Corporate espionage is a huge concern for companies, but negligence troubles businesses equally. Neglect is one of the biggest causes of security leaks and while easily preventable, it still regularly occurs. Antivirus, anti-malware, and other cybersecurity programs are used extensively to protect databases from incursions.

But companies should never neglect their physical documents, which can contain sensitive information and trade secrets. Learn when to destroy documents, how to decide between storing and destroying files, the security levels involved in document disposal, and less drastic ways of preventing security leaks.

Disposition or Destruction Guidelines

Disposition refers to all forms of activities undertaken during records management. Records can be retained in the storage on site, put in a public space within a workspace for easy reference, or disposed to an offsite security facility.

Destruction is a viable option when documents are not required for legal or regulatory records, original contracts and certificates, or don’t have details regarding disputes or statute of limitations, ownership, LLC and corporate records. Unimportant documents made by employees long gone from your company may also be destroyed as their instructions could be misinterpreted. Having too many documents with no beneficial purpose can also be used against your company. Moreover, reducing the number of physical documents in your care will reduce your maintenance and storage costs.

Your company’s legal and accounting department can supplement the list of documents that may be disposed of. These departments can also serve as consulting bodies when formulating a system that instructs employees when to keep or destroy records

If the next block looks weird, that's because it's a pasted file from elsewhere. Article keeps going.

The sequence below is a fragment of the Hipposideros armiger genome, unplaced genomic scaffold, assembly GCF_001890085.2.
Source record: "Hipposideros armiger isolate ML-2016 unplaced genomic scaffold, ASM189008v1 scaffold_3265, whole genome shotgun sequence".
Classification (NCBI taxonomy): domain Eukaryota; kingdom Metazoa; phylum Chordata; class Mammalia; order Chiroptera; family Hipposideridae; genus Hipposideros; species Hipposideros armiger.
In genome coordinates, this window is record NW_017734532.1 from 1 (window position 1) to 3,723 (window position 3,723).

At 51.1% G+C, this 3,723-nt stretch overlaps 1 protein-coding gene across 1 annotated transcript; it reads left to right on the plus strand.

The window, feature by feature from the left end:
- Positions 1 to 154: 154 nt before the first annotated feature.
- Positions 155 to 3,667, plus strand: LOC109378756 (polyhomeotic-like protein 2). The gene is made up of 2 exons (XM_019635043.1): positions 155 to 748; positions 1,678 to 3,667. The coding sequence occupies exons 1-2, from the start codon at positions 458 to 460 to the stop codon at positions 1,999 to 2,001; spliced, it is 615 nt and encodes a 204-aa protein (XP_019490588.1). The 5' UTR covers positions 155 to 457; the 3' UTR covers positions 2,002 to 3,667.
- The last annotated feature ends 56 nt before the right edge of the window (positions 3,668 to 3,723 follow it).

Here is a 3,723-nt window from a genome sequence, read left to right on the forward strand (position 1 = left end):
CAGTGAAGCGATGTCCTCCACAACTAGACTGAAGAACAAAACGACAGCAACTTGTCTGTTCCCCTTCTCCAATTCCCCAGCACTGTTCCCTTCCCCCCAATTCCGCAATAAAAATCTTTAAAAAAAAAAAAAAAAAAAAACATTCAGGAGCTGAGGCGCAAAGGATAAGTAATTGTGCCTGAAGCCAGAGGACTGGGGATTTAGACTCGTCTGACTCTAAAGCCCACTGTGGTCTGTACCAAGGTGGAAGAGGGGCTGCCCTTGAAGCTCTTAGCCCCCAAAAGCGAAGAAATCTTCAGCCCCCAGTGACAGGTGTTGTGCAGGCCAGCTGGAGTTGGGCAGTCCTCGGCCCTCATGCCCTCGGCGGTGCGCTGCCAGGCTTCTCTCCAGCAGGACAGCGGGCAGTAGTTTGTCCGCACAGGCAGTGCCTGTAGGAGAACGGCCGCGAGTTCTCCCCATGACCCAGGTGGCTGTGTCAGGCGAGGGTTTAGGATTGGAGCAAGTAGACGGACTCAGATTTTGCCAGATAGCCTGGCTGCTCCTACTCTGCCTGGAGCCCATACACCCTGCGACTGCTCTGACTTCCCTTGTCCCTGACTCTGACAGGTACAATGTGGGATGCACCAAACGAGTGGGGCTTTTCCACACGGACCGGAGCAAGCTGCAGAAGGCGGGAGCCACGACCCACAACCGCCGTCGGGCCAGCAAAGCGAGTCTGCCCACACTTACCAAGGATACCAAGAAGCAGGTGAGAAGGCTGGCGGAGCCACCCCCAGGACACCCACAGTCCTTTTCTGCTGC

Paper Shredding and Security Levels

Permanent destruction of documents must follow guidelines that ensure that you will not be affected by the move. The United Nations has a few guidelines regarding archive management that may prove useful for your organization. Among these guidelines are the need to destroy documents in a timely, irreversible manner as authorized by management. Records must be destroyed in a secure and confidential manner and done in an environmentally-friendly way.

The most common way of destroying documents is through shredding. Paper shredding can be done manually or through paper shredding services. Paper shredders have different security levels; the higher the level, the finer the cuts to the paper. Strip-cut paper on the P-1 level is big and can be inch-thick; micro-cut paper on the P-7 level is fine and almost dust-like.

Secure Storage and Clean Desk Policies

file folders, standing on the shelves in the background

If your office has documents it regularly uses or must be stored for tax purposes and other reasons, it pays to invest in secure storage. File cabinets and shelves with locks, or an offsite facility with constant video monitoring and climate control settings will keep the documents safe from prying eyes and the elements.

Lastly, enforcing a clean desk policy can help minimize leaks caused by human errors. Clean desk policies ensure that employees store or shred important documents by the end of the day. This can be incorporated in the file disposal strategy you will create with your legal and accounting departments.

It’s a wise idea to train employees in the art of document management. Employees who know when and how to destroy confidential documents, or how to stick to company protocol when it comes to bringing documents in and out of the office, are valuable assets to any company. Retaining the services of a cybersecurity and paper shredding company will also aid in preventing leaks of information.